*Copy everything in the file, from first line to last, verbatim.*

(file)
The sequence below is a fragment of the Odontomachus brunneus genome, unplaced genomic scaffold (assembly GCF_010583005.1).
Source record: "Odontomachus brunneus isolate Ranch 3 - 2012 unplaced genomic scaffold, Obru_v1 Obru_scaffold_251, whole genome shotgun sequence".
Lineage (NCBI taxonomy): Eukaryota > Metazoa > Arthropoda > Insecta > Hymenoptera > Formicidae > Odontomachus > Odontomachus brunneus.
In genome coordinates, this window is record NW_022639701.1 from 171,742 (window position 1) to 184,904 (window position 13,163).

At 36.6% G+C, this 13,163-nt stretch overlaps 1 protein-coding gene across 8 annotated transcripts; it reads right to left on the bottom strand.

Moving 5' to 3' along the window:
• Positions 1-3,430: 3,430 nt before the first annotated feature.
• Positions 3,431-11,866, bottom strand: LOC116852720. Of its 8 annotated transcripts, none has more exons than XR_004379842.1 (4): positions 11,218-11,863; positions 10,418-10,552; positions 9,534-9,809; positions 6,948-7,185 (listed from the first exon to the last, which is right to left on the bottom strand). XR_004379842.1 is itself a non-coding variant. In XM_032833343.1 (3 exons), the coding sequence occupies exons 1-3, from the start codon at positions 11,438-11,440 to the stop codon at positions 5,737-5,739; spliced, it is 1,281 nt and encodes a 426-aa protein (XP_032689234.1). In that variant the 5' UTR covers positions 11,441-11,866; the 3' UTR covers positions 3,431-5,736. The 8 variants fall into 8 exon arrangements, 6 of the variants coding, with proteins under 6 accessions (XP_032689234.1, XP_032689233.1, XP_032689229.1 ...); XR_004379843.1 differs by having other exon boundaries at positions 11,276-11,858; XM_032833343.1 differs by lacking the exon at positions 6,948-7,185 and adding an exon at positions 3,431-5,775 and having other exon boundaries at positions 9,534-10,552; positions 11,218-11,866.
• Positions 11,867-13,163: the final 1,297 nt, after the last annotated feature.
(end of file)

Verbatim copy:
The sequence below is a fragment of the Odontomachus brunneus genome, unplaced genomic scaffold (assembly GCF_010583005.1).
Source record: "Odontomachus brunneus isolate Ranch 3 - 2012 unplaced genomic scaffold, Obru_v1 Obru_scaffold_251, whole genome shotgun sequence".
Lineage (NCBI taxonomy): Eukaryota > Metazoa > Arthropoda > Insecta > Hymenoptera > Formicidae > Odontomachus > Odontomachus brunneus.
In genome coordinates, this window is record NW_022639701.1 from 171,742 (window position 1) to 184,904 (window position 13,163).

At 36.6% G+C, this 13,163-nt stretch overlaps 1 protein-coding gene across 8 annotated transcripts; it reads right to left on the bottom strand.

Moving 5' to 3' along the window:
• Positions 1-3,430: 3,430 nt before the first annotated feature.
• Positions 3,431-11,866, bottom strand: LOC116852720. Of its 8 annotated transcripts, none has more exons than XR_004379842.1 (4): positions 11,218-11,863; positions 10,418-10,552; positions 9,534-9,809; positions 6,948-7,185 (listed from the first exon to the last, which is right to left on the bottom strand). XR_004379842.1 is itself a non-coding variant. In XM_032833343.1 (3 exons), the coding sequence occupies exons 1-3, from the start codon at positions 11,438-11,440 to the stop codon at positions 5,737-5,739; spliced, it is 1,281 nt and encodes a 426-aa protein (XP_032689234.1). In that variant the 5' UTR covers positions 11,441-11,866; the 3' UTR covers positions 3,431-5,736. The 8 variants fall into 8 exon arrangements, 6 of the variants coding, with proteins under 6 accessions (XP_032689234.1, XP_032689233.1, XP_032689229.1 ...); XR_004379843.1 differs by having other exon boundaries at positions 11,276-11,858; XM_032833343.1 differs by lacking the exon at positions 6,948-7,185 and adding an exon at positions 3,431-5,775 and having other exon boundaries at positions 9,534-10,552; positions 11,218-11,866.
• Positions 11,867-13,163: the final 1,297 nt, after the last annotated feature.